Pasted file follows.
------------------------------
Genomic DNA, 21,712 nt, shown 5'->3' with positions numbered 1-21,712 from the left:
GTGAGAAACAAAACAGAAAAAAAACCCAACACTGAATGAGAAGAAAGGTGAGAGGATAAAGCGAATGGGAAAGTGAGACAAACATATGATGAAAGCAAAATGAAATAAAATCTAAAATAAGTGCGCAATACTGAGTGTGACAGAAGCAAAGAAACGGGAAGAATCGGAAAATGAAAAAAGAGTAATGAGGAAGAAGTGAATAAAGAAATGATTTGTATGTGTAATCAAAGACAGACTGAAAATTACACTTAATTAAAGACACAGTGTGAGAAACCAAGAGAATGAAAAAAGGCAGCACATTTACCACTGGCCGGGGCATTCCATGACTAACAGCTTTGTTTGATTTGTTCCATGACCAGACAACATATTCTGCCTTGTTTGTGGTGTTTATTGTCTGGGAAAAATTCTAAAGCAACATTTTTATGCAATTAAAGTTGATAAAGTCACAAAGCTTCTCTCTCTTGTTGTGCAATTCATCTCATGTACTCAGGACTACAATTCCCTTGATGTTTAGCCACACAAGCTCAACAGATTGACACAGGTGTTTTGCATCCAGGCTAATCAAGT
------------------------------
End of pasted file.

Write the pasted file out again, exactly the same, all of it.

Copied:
Genomic DNA, 21,712 nt, shown 5'->3' with positions numbered 1-21,712 from the left:
GTGAGAAACAAAACAGAAAAAAAACCCAACACTGAATGAGAAGAAAGGTGAGAGGATAAAGCGAATGGGAAAGTGAGACAAACATATGATGAAAGCAAAATGAAATAAAATCTAAAATAAGTGCGCAATACTGAGTGTGACAGAAGCAAAGAAACGGGAAGAATCGGAAAATGAAAAAAGAGTAATGAGGAAGAAGTGAATAAAGAAATGATTTGTATGTGTAATCAAAGACAGACTGAAAATTACACTTAATTAAAGACACAGTGTGAGAAACCAAGAGAATGAAAAAAGGCAGCACATTTACCACTGGCCGGGGCATTCCATGACTAACAGCTTTGTTTGATTTGTTCCATGACCAGACAACATATTCTGCCTTGTTTGTGGTGTTTATTGTCTGGGAAAAATTCTAAAGCAACATTTTTATGCAATTAAAGTTGATAAAGTCACAAAGCTTCTCTCTCTTGTTGTGCAATTCATCTCATGTACTCAGGACTACAATTCCCTTGATGTTTAGCCACACAAGCTCAACAGATTGACACAGGTGTTTTGCATCCAGGCTAATCAAGT